Titled, "Historic Franklin Taking on New Life," the article discussed how the total population of Franklin was about 3,000 people of which 1,000 were African American, or in the language of the time "Negroes". The article continued:
|The Nashville Globe Fri Feb 16, 1912|
"No more wide-awake seat, of its size can be found in the old Volunteer State. . . These thrifty, industrious, wide-awake one thousand Negroes stand on par with those of any other city. Indeed the homes of some of the most noted men and women of the United States can be traced to this quiet, unassuming spot on Tennessee's map. . . . The Negroes are conducting the following businesses: grocery stores, butcher shops, shoe shops, tailoring establishments, undertaking establishments, hotels and other enterprises that, not only furnish their children employment, but that gives them a rating in the business world. All of this has not induced them to overlook their religious duties. There are eight organized, well-attended churches whose towers point skyward at Franklin. The peaceful relation which exists between the races has always been a matter of much favorable comment. . . . At present there are some successful businessmen and farmers in the county:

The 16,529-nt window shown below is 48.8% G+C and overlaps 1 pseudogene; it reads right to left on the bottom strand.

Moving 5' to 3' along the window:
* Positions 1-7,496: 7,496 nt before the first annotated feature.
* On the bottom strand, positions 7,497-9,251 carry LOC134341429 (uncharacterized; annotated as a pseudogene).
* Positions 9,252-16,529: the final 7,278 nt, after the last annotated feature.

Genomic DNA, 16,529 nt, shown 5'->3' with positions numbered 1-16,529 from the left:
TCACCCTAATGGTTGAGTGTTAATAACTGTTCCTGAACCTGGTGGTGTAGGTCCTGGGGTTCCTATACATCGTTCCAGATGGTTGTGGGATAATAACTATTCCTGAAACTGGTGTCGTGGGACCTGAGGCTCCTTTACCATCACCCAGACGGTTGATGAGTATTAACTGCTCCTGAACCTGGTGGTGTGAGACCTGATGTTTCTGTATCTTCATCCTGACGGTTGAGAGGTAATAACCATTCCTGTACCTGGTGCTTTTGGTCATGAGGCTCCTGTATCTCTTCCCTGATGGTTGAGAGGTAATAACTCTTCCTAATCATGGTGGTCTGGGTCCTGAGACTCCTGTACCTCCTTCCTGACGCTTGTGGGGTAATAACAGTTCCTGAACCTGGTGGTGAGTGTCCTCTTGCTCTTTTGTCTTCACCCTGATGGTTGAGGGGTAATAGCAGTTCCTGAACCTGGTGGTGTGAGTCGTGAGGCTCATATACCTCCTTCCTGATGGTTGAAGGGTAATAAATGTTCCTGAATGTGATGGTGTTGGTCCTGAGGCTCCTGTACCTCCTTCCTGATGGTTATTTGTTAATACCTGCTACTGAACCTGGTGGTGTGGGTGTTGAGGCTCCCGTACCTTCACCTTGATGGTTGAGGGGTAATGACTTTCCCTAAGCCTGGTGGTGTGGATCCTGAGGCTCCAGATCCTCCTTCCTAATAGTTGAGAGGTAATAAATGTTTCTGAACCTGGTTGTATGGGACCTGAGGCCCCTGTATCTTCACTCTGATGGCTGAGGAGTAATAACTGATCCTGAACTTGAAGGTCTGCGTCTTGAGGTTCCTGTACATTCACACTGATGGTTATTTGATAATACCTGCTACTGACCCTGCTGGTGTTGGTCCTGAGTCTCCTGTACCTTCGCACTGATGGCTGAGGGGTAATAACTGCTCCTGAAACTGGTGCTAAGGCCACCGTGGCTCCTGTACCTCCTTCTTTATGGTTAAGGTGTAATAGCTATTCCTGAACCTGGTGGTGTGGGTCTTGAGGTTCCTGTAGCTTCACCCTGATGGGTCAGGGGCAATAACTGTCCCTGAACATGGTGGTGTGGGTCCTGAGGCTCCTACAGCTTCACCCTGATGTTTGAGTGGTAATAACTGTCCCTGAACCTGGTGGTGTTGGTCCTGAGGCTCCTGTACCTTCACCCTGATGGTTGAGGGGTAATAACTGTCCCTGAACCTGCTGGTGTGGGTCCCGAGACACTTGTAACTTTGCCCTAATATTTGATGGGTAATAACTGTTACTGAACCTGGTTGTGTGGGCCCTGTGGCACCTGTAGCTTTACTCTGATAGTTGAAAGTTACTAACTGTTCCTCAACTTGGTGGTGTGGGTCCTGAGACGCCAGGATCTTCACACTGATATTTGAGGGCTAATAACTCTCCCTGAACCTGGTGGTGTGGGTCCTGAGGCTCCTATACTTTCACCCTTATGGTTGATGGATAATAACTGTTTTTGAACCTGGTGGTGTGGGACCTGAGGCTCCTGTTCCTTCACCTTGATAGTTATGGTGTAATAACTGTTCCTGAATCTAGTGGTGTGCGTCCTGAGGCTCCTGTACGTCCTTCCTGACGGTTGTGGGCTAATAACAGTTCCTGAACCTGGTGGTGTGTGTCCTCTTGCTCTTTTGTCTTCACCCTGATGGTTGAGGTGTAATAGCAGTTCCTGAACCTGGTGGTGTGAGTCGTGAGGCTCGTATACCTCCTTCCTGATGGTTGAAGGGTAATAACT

Mr. J. T. Patton, undertaker;
|Alice Otey Patton with her husband J. T. Patton, Undertaker - photo courtesy of Rick Warwick|
|Henry Ewing, undertaker and businessman|
Mr. H. G. Ewing, undertaker;
Mr. John Lawrence, merchant tailor; Mr, Andrew Merritt, blacksmith;
Mr. Will Redmond, proprietor of a hotel;
Mr. John Carter, president of the Thrashing Machine Company; Mr. Andrew Ewing, Mr. Henry Ferguson and Mr. Harry Ewing are contractors, and there is a contracting firm in the city known as Ewing and Wilson.
The proprietors of barbershops are Mssrs. Fount Brown, Jackson McEwen, and John Hughes. While the butcher shop there is owned by Mr. Charley Conn, who has been in business over a quarter of a century, Mr. Jack Shelburn is one of the leading upholsterers in the city, while Mr. Gus Foster occupies an enviable position as a machine man.
|The Wiley and Jane Scruggs family from Carter's Creek Pike in Franklin - photo courtesy of Rick Warwick|
Prominent among the farmers in close proximity to Franklin, who own splendid farms of their own, are Mssrs. Jack Daws, Tom Mason, Wiley Scruggs, John Gentry, and M. Hatcher. The homes of Franklin compare on the whole favorably with those of any other city in the state."